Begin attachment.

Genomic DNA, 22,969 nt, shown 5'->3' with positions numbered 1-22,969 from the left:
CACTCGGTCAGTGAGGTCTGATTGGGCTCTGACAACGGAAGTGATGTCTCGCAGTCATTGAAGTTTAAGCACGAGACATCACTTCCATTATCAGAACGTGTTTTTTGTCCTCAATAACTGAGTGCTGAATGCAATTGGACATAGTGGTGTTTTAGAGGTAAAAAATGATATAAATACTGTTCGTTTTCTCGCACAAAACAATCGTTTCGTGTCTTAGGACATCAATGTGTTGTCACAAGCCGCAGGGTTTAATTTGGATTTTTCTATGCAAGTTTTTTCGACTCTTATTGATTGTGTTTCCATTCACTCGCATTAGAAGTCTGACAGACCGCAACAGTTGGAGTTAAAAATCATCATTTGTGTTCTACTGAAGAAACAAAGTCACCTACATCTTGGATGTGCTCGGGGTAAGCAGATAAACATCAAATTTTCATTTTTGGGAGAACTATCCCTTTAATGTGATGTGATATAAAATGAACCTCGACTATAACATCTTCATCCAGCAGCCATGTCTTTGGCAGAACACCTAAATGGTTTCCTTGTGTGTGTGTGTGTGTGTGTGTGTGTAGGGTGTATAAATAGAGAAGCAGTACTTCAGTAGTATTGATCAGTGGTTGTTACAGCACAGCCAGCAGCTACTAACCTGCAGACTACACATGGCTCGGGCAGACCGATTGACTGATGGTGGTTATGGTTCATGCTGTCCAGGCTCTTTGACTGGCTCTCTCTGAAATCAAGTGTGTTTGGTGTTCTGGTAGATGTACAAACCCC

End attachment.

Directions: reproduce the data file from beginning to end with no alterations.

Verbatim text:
Genomic DNA, 22,969 nt, shown 5'->3' with positions numbered 1-22,969 from the left:
CACTCGGTCAGTGAGGTCTGATTGGGCTCTGACAACGGAAGTGATGTCTCGCAGTCATTGAAGTTTAAGCACGAGACATCACTTCCATTATCAGAACGTGTTTTTTGTCCTCAATAACTGAGTGCTGAATGCAATTGGACATAGTGGTGTTTTAGAGGTAAAAAATGATATAAATACTGTTCGTTTTCTCGCACAAAACAATCGTTTCGTGTCTTAGGACATCAATGTGTTGTCACAAGCCGCAGGGTTTAATTTGGATTTTTCTATGCAAGTTTTTTCGACTCTTATTGATTGTGTTTCCATTCACTCGCATTAGAAGTCTGACAGACCGCAACAGTTGGAGTTAAAAATCATCATTTGTGTTCTACTGAAGAAACAAAGTCACCTACATCTTGGATGTGCTCGGGGTAAGCAGATAAACATCAAATTTTCATTTTTGGGAGAACTATCCCTTTAATGTGATGTGATATAAAATGAACCTCGACTATAACATCTTCATCCAGCAGCCATGTCTTTGGCAGAACACCTAAATGGTTTCCTTGTGTGTGTGTGTGTGTGTGTGTGTGTAGGGTGTATAAATAGAGAAGCAGTACTTCAGTAGTATTGATCAGTGGTTGTTACAGCACAGCCAGCAGCTACTAACCTGCAGACTACACATGGCTCGGGCAGACCGATTGACTGATGGTGGTTATGGTTCATGCTGTCCAGGCTCTTTGACTGGCTCTCTCTGAAATCAAGTGTGTTTGGTGTTCTGGTAGATGTACAAACCCC